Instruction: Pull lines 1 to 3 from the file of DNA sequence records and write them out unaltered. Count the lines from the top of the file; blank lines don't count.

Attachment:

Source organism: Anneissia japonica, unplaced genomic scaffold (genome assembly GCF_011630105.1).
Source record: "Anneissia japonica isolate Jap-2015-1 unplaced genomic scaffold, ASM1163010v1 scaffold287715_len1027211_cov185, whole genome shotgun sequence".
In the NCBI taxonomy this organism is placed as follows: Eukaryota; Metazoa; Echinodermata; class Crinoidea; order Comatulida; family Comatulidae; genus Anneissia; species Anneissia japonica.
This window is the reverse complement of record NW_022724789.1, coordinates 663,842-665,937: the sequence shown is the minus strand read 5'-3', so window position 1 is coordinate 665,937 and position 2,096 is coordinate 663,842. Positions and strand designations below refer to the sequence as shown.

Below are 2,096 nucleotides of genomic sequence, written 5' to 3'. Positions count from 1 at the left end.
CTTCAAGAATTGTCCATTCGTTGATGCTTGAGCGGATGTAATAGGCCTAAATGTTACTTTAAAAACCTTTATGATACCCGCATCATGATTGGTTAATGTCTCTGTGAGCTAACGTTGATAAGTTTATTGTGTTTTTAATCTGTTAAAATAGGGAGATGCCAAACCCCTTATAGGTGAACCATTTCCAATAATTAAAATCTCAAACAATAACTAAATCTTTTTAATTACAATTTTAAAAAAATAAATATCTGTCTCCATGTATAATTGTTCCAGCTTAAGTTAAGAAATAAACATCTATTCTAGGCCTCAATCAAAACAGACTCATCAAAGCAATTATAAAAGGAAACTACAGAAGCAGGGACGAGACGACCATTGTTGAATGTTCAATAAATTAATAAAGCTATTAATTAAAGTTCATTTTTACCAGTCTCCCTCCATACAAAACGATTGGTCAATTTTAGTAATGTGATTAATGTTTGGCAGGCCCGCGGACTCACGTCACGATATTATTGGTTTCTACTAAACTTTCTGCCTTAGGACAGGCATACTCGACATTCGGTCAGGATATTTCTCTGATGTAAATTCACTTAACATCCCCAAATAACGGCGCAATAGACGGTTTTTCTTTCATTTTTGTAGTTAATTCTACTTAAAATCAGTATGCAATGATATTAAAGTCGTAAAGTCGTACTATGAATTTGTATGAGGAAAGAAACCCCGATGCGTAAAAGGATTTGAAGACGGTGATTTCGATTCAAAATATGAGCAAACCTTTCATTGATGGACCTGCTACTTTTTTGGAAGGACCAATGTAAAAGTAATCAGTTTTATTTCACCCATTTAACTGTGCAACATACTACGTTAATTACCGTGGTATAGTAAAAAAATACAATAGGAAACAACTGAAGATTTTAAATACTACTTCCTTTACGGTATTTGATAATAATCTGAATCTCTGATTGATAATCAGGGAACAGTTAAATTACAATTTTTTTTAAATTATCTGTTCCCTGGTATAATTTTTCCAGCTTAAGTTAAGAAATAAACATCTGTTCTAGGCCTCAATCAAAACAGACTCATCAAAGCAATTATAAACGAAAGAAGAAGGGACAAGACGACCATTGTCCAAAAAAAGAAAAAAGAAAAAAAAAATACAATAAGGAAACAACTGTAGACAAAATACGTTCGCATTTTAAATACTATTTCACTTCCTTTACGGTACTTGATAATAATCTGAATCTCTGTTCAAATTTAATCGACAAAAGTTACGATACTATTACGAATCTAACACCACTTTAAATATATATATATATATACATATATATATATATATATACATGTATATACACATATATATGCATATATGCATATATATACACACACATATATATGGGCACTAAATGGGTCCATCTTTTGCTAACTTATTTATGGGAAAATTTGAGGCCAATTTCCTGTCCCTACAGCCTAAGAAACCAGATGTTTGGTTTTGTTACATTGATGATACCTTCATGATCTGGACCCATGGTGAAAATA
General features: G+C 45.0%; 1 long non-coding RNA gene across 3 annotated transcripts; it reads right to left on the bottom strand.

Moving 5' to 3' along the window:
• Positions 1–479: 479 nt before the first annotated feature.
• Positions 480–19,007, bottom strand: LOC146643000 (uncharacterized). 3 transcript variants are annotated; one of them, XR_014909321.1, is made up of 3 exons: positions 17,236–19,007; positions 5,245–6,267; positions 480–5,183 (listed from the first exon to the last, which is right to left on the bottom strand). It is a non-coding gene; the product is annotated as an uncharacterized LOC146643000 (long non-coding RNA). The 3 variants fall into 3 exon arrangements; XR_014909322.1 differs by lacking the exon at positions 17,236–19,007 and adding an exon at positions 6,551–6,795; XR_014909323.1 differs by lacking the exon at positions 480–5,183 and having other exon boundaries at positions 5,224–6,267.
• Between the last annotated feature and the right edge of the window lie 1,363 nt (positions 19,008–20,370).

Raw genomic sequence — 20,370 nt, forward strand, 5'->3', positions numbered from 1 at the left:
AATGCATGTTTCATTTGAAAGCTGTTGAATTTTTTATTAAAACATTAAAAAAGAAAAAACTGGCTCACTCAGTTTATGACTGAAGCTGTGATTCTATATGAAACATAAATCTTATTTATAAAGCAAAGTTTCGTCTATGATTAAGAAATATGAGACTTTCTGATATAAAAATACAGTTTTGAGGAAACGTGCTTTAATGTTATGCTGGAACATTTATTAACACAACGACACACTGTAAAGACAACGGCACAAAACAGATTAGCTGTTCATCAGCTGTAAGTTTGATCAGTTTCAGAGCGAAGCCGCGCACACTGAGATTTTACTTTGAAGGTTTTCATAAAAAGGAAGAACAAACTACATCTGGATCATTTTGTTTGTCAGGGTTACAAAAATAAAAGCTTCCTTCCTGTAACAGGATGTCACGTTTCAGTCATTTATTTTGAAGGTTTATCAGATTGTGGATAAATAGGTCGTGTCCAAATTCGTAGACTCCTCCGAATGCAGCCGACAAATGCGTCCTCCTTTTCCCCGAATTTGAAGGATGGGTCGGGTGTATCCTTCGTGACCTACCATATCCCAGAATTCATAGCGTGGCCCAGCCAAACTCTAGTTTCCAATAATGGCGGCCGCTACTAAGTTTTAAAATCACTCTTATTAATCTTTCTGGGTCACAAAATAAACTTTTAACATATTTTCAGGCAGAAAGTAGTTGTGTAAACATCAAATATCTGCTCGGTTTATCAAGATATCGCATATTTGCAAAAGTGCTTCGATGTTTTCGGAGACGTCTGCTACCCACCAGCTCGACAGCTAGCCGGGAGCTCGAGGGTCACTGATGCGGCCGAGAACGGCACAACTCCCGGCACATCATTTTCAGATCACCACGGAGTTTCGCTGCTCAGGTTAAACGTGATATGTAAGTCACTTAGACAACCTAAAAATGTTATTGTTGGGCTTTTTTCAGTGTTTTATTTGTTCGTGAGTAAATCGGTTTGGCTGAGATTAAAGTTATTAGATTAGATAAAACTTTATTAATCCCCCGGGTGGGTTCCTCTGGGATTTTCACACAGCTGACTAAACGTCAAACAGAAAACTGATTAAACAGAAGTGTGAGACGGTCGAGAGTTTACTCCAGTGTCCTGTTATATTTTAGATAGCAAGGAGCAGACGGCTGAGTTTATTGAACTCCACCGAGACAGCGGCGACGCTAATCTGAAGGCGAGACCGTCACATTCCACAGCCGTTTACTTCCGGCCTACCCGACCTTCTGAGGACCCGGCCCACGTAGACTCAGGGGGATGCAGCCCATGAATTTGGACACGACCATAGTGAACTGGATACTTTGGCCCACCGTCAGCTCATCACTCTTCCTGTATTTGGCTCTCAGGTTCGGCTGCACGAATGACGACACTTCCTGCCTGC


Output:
Source organism: Anneissia japonica, unplaced genomic scaffold (genome assembly GCF_011630105.1).
Source record: "Anneissia japonica isolate Jap-2015-1 unplaced genomic scaffold, ASM1163010v1 scaffold287715_len1027211_cov185, whole genome shotgun sequence".
In the NCBI taxonomy this organism is placed as follows: Eukaryota; Metazoa; Echinodermata; class Crinoidea; order Comatulida; family Comatulidae; genus Anneissia; species Anneissia japonica.